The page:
What insurance do I need as an insurance agent?

Question mark sculpture with added dots As an insurance agent, you’re constantly advising people to protect their futures with sufficient coverage.

Don’t make the mistake of failing to heed your own advice.

If you’re an insurance agent, you need errors and omissions insurance just as surely as your clients need the insurance you sell.

Why insurance agents need errors and omissions insurance

Even with diligent standards, controls, and processes in place, any professional is still human, and that means mistakes can be made.

You don’t want to think you can miss a renewal or arrange the wrong policy, but it can happen. And if you, or anyone working for your organization, makes an error which negatively affects the client, they could sue you for damages.

Even if a client believes you just didn’t do what you were supposed to do, they can file a claim against you.

Lawsuits against an insurance agent, even lawsuits without much credence, can have a devastating effect, particularly on relatively small, independent agencies.

Errors and omissions insurance minimizes this risk by covering claims arising from actual or alleged errors, omissions, and/or negligence.

Understand how you’re vulnerable

If a client says he has been wronged (whether it’s true or not), the effect on your firm can be substantial:

  • Any compensation due to the injured claimant
  • Legal fees
  • Loss of productive labor time that’s instead used on meetings with defense lawyers, file reviews, and depositions
  • Damage to your company’s reputation that devalues your brand
  • Possible loss of accounts due to clients’ negative reactions to the claims against you
  • Loss of key personnel who move to other companies, fearing instability at your firm.

If you suffer any of these consequences, errors and omissions insurance can protect your business financially, paying damages, covering legal fees, and compensating for loss.

You might be tempted to think you’ll never need errors and omissions insurance, or that you don’t need much of it, because you run a tight ship. But mistakes, after all, aren’t planned. They can happen, even in the best organizations and by the best people. And, unfortunately, not all lawsuits are because of a genuine mistake. Sometimes they’re brought unjustly, but they nonetheless can cause you significant harm.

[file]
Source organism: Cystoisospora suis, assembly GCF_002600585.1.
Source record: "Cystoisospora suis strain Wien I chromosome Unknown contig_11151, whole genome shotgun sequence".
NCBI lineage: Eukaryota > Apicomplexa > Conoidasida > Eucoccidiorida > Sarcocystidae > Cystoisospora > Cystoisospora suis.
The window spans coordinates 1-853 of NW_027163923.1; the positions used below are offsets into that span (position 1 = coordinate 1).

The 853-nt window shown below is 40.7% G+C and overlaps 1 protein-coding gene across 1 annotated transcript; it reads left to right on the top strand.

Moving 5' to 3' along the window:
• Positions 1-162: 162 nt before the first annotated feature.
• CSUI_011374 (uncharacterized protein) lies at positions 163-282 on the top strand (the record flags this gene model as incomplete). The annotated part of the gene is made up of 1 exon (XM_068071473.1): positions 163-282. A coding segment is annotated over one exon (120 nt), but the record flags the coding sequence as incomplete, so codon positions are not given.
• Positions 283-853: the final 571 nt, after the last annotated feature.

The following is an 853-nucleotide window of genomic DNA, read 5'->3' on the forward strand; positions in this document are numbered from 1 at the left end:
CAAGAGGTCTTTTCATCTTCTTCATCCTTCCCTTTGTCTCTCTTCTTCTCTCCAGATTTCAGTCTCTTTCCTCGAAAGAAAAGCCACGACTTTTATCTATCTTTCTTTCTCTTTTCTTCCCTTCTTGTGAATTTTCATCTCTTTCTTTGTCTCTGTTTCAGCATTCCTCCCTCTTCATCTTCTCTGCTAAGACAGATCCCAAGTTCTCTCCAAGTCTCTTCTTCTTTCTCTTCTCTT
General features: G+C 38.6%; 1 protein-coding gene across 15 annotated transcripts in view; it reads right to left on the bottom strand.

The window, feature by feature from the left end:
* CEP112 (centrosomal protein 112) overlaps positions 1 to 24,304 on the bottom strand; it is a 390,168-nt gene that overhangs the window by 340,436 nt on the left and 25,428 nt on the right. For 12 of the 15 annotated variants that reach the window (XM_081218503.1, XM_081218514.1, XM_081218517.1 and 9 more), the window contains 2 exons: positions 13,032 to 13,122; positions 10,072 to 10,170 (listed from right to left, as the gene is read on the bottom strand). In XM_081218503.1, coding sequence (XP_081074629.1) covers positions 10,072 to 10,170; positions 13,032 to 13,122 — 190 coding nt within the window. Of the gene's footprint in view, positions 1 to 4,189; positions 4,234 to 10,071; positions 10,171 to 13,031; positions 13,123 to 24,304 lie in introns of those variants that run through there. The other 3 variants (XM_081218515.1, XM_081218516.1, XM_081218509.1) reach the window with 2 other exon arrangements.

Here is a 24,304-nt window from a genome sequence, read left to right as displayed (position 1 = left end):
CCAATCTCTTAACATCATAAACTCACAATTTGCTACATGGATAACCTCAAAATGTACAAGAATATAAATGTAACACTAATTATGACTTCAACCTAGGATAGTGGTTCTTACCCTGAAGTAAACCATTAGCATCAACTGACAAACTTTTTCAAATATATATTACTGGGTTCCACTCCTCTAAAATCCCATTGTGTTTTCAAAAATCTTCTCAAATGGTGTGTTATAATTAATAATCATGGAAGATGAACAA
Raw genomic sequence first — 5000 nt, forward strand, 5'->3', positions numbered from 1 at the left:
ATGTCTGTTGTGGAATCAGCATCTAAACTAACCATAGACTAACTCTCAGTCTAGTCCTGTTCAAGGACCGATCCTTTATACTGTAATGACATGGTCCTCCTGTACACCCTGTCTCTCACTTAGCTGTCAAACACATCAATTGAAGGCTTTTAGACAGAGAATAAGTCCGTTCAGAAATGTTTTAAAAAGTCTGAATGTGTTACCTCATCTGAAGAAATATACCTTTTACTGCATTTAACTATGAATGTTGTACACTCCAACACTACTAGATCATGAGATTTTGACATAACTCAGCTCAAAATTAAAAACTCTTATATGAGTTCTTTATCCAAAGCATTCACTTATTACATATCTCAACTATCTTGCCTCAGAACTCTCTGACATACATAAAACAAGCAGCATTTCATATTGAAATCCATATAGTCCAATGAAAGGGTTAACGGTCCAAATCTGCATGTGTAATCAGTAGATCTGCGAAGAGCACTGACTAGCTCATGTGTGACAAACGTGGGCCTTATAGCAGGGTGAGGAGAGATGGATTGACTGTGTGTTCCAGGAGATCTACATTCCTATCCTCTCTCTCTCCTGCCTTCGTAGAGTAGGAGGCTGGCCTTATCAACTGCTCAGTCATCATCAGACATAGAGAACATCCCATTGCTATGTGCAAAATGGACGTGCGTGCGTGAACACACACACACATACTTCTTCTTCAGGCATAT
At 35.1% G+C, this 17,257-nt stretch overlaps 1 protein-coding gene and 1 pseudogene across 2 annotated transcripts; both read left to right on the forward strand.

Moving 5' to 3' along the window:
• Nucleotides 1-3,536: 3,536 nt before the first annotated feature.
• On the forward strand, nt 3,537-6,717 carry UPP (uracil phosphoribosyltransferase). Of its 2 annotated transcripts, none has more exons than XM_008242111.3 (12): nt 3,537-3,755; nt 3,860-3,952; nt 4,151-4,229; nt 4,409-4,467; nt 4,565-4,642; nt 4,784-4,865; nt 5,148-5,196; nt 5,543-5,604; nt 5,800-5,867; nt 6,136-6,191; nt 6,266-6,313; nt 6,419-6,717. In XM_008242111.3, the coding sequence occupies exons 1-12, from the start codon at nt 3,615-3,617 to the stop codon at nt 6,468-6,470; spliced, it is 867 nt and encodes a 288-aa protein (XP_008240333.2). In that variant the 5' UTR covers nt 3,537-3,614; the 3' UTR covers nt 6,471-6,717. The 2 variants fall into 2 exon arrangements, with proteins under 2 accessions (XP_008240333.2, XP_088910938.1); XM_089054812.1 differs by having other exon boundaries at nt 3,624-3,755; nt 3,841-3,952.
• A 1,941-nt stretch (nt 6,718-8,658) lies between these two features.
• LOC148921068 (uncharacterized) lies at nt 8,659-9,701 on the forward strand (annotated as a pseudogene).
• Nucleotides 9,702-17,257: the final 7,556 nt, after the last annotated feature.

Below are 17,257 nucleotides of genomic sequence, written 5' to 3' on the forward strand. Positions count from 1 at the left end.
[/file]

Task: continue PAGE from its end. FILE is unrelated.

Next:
Get the coverage you need

Keep in mind how exorbitant attorneys’ fees are, as well as how excessive damage compensation awards can be. Your policy should cover the worst-case scenario. Consult with your attorneys to determine how much coverage you need, but in most cases, the best decision is to buy as much coverage as you can afford.

And as you grow, periodically review your coverage to ensure it still meets your protection needs.

Pay attention to details

When shopping for errors and omissions insurance, it’s important to consider:

  • the amount of the deductible
  • whether it’s “claims made” coverage (covering claims made during the coverage period) or “occurrence” coverage (covering events that happen during the coverage period)
  • exemptions (e.g., punitive damages owed to professional licensing or governmental agencies)
  • the reliability and reputation of the carrier, as well as the carrier’s familiarity with covering insurance agencies.

Discourage claims with good management

Of course, the goal is never to have a claim brought against you. You need errors and omissions insurance, just in case. But you can take steps to prevent ever having to use it.

Identify areas of exposure and implement processes and training designed to prevent errors in those areas. Have a company culture in which client happiness is stressed. Install systems like client complaint lines. So customer problems are tackled before they become big ones.

But in the end, you shouldn’t avoid errors and omissions insurance any more than your clients should avoid their vital insurance needs.

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